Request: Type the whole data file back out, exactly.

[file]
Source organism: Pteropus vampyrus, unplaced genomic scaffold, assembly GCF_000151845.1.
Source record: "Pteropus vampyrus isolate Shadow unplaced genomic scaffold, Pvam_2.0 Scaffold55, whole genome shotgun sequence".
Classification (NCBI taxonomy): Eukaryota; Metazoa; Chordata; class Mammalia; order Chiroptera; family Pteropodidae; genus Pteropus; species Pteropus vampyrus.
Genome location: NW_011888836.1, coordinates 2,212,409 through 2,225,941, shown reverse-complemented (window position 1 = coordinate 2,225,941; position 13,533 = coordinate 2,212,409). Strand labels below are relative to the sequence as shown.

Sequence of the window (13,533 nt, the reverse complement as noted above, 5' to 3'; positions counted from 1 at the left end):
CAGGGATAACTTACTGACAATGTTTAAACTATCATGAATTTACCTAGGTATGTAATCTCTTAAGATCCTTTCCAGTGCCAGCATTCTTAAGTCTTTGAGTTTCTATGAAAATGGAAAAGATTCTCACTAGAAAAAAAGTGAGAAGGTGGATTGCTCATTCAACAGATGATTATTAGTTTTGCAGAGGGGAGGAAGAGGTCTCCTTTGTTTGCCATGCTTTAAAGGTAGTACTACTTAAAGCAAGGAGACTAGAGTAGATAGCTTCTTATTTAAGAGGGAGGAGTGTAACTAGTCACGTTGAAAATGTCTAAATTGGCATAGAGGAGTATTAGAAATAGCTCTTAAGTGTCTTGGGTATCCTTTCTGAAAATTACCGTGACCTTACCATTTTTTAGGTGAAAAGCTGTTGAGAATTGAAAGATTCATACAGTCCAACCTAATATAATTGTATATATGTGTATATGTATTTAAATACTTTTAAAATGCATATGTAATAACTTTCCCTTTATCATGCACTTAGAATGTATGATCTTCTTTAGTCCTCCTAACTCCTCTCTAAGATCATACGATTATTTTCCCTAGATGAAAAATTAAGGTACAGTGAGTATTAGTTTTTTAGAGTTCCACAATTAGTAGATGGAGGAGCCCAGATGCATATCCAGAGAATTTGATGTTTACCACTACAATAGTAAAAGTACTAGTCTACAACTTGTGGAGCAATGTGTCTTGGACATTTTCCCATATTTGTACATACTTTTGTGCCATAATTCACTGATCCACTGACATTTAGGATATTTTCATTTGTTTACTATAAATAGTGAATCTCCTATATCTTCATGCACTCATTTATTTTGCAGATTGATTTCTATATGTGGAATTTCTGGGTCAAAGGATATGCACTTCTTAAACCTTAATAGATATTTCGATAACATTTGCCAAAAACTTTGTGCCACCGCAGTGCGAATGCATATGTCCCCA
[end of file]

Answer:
Source organism: Pteropus vampyrus, unplaced genomic scaffold, assembly GCF_000151845.1.
Source record: "Pteropus vampyrus isolate Shadow unplaced genomic scaffold, Pvam_2.0 Scaffold55, whole genome shotgun sequence".
Classification (NCBI taxonomy): Eukaryota; Metazoa; Chordata; class Mammalia; order Chiroptera; family Pteropodidae; genus Pteropus; species Pteropus vampyrus.
Genome location: NW_011888836.1, coordinates 2,212,409 through 2,225,941, shown reverse-complemented (window position 1 = coordinate 2,225,941; position 13,533 = coordinate 2,212,409). Strand labels below are relative to the sequence as shown.

Sequence of the window (13,533 nt, the reverse complement as noted above, 5' to 3'; positions counted from 1 at the left end):
CAGGGATAACTTACTGACAATGTTTAAACTATCATGAATTTACCTAGGTATGTAATCTCTTAAGATCCTTTCCAGTGCCAGCATTCTTAAGTCTTTGAGTTTCTATGAAAATGGAAAAGATTCTCACTAGAAAAAAAGTGAGAAGGTGGATTGCTCATTCAACAGATGATTATTAGTTTTGCAGAGGGGAGGAAGAGGTCTCCTTTGTTTGCCATGCTTTAAAGGTAGTACTACTTAAAGCAAGGAGACTAGAGTAGATAGCTTCTTATTTAAGAGGGAGGAGTGTAACTAGTCACGTTGAAAATGTCTAAATTGGCATAGAGGAGTATTAGAAATAGCTCTTAAGTGTCTTGGGTATCCTTTCTGAAAATTACCGTGACCTTACCATTTTTTAGGTGAAAAGCTGTTGAGAATTGAAAGATTCATACAGTCCAACCTAATATAATTGTATATATGTGTATATGTATTTAAATACTTTTAAAATGCATATGTAATAACTTTCCCTTTATCATGCACTTAGAATGTATGATCTTCTTTAGTCCTCCTAACTCCTCTCTAAGATCATACGATTATTTTCCCTAGATGAAAAATTAAGGTACAGTGAGTATTAGTTTTTTAGAGTTCCACAATTAGTAGATGGAGGAGCCCAGATGCATATCCAGAGAATTTGATGTTTACCACTACAATAGTAAAAGTACTAGTCTACAACTTGTGGAGCAATGTGTCTTGGACATTTTCCCATATTTGTACATACTTTTGTGCCATAATTCACTGATCCACTGACATTTAGGATATTTTCATTTGTTTACTATAAATAGTGAATCTCCTATATCTTCATGCACTCATTTATTTTGCAGATTGATTTCTATATGTGGAATTTCTGGGTCAAAGGATATGCACTTCTTAAACCTTAATAGATATTTCGATAACATTTGCCAAAAACTTTGTGCCACCGCAGTGCGAATGCATATGTCCCCA